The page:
If I haven’t been cooking or if I’ve been on the road, unless I’m in Asia, I’ll start to really need the taste of Asian food of some sort. So, after a few days of lovely fish sandwiches and hot dogs at Rockaway Beach, I started sniffing around for something a little closer to home.
And then I remembered a sign on a building by the water: “Thai Rock.” And off we went …
Just because I’ve written a book that touches on Singaporean food, people tend to assume I am an expert on all cuisines Southeast Asian.
In New York, this means I sometimes get asked: Have you been to Sri Pra Phai?
There’s always a look of disbelief when I say, Well, no.
Understandably so, perhaps. Not only have New Yorkers been raving about the cheap Thai place all over Chowhound and Yelp for years — but New Yorker magazine has also weighed in with a review sprinkled with words like “revelatory” and “superb.”
Recently, I decided enough was enough. Time to fix this once and for all. And so when my trusty food guide, Chef Simpson suggested heading to Queens for a Sri Pra Phai fix one evening, I was only too happy to oblige …
The thing I adore about traveling is discovering a terrific restaurant — a place with dishes so delicious that just the memory of them, even months later, gets you instantly salivating.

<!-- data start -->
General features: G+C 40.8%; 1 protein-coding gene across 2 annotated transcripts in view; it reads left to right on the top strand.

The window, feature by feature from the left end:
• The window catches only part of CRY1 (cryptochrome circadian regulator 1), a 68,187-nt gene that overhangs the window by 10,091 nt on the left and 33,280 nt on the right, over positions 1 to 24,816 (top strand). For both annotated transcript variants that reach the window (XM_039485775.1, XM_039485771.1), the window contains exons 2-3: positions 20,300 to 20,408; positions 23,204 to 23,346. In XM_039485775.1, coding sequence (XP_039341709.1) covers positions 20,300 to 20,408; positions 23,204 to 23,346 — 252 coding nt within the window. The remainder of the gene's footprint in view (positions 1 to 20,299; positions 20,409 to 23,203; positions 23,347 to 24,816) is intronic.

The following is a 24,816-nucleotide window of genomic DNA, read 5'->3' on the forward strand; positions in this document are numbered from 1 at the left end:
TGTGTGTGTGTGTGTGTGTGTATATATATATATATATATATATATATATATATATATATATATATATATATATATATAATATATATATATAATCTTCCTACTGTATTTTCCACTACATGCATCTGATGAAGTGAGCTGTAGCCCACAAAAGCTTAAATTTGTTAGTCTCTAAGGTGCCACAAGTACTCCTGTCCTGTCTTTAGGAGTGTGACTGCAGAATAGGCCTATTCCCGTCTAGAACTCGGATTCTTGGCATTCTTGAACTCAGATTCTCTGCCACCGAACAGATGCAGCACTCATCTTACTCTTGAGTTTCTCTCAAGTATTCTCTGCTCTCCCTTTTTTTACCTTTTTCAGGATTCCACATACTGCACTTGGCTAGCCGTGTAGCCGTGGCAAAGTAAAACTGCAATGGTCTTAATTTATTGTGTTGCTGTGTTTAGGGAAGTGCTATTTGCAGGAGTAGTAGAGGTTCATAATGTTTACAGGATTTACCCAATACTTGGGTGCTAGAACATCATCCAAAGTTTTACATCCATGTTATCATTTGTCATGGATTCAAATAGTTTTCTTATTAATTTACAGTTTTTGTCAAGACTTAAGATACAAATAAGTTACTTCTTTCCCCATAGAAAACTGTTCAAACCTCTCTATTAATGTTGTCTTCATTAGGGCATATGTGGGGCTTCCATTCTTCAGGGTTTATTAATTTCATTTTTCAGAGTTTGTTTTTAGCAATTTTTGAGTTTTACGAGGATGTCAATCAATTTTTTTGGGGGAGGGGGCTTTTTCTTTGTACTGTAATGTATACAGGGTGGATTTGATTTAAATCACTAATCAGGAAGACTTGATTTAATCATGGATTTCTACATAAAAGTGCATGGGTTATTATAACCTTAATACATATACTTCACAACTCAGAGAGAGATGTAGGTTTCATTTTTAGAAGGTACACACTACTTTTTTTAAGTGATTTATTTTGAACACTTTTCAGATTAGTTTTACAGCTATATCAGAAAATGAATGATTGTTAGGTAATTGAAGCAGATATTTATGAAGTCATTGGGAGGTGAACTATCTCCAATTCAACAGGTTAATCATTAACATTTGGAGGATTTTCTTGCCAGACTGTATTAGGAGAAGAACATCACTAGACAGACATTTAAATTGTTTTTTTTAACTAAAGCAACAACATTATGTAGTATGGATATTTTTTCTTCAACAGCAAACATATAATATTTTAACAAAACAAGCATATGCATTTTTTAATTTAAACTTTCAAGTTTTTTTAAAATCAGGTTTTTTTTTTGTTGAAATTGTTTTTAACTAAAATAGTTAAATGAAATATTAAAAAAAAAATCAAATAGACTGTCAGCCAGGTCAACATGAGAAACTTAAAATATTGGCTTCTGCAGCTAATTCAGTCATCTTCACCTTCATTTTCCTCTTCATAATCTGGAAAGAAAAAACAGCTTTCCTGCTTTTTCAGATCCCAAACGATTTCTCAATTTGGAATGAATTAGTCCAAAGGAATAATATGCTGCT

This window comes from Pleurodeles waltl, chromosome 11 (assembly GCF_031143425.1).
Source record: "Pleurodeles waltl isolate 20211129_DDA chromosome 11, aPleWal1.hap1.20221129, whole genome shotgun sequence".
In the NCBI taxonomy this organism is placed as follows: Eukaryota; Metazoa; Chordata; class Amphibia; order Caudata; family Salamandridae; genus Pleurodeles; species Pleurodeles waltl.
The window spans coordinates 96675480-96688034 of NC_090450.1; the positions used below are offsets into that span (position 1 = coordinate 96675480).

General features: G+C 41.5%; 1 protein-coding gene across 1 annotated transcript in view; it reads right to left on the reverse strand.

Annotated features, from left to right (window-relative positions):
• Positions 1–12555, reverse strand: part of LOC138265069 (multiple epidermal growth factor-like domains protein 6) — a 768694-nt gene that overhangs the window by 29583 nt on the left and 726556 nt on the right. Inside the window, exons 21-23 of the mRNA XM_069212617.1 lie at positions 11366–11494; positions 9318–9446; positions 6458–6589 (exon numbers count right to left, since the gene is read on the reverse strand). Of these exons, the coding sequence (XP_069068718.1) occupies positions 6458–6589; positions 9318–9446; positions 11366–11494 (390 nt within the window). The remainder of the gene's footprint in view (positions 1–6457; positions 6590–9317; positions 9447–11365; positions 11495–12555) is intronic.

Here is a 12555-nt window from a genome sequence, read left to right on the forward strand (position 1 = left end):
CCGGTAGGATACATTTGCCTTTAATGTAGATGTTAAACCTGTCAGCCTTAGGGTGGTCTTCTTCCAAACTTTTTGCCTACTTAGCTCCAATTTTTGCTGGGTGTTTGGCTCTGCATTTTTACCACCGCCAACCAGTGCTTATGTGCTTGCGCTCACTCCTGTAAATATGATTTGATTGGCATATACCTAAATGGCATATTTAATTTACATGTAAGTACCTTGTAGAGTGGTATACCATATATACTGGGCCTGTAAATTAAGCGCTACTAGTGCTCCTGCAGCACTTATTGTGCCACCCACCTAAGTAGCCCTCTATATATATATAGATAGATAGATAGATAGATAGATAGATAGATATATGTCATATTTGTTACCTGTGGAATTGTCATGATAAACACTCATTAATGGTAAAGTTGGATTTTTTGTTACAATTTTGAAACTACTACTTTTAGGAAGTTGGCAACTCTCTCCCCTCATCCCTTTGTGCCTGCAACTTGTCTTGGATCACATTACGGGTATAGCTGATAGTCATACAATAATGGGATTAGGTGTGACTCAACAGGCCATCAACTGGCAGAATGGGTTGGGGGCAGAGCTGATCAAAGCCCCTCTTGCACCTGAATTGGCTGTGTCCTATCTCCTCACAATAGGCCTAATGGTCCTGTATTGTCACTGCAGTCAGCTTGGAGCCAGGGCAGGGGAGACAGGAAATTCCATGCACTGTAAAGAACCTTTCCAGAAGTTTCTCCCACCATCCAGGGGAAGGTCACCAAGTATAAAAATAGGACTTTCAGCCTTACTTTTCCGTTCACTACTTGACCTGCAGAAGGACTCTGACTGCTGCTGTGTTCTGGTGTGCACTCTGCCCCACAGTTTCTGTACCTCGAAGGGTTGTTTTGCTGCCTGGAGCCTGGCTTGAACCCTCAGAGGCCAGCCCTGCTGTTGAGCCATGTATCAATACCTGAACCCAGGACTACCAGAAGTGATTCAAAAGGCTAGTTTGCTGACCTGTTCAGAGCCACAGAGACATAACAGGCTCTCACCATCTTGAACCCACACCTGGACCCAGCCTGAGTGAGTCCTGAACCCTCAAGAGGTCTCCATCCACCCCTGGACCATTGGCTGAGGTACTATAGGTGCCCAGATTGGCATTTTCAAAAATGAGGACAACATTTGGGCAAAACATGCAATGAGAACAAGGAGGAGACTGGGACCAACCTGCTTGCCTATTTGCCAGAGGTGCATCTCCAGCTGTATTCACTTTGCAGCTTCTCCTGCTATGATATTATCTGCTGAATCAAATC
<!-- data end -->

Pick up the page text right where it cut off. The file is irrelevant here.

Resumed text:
Of course, the downside to this is your immense sadness over the fact that you won’t be able to sample those flavors until you travel back there again.
Which is why I just about had a fit when I heard that Portland, Ore., chef Andy Ricker was opening Pok Pok NY in Brooklyn.
Now, I had the great fortune of dining at Pok Pok in Portland not once but twice last year thanks to my book travels — Ricker’s Thai and Southeast Asian noodle dishes tantalized; his intensely flavorful crispy fried chicken wings were seared in my memory. Each time I left I found myself wishing he had a branch in New York.
When a nationally respected critic declares in only the most revered food magazine in American history that a restaurant is the "single best Thai restaurant in the country," it's hard not to sit up and pay attention.
The excitement and the buzz has been palpable since its early November opening, naturally. So the first chance we got, the lovely and insatiable Gael Greene and I were making plans to meet there for dinner.
Would it live up to the hype? We were eager to find out…
If one does have to work over a holiday weekend, this is not a bad way to do it: Eating and, well, talking about eating.
On Labor Day, at the Asian Feastival in Queens, I had the privilege of spending a lovely hour on a panel with New York chef and restaurateur Andy Yang (of Rhong-Tiam Express, a tiny Thai takeout place that he opened after closing his one Michelin-star restaurant Rhong-Tiam in January) and Kian Lam Kho, a private chef and caterer who blogs about Chinese home cooking at Red Cook. The food festival, which included tasting booths and cooking demonstrations by experts such as the effervescent blogger Maangchi, was designed to showcase Asian food from all regions.
Outside our cozy conference room, the booths and cooking displays meandered through Taiwan, Korea, China, the Philippines. Inside, however, our panel had a specific angle: Deconstructing Southeast Asian Flavors.
While I had felt that I had already learned a lot in the year I spent traveling to my native Singapore to learn to cook for my upcoming memoir, A Tiger In The Kitchen, I ended up picking up a few handy tips from our lively discussion …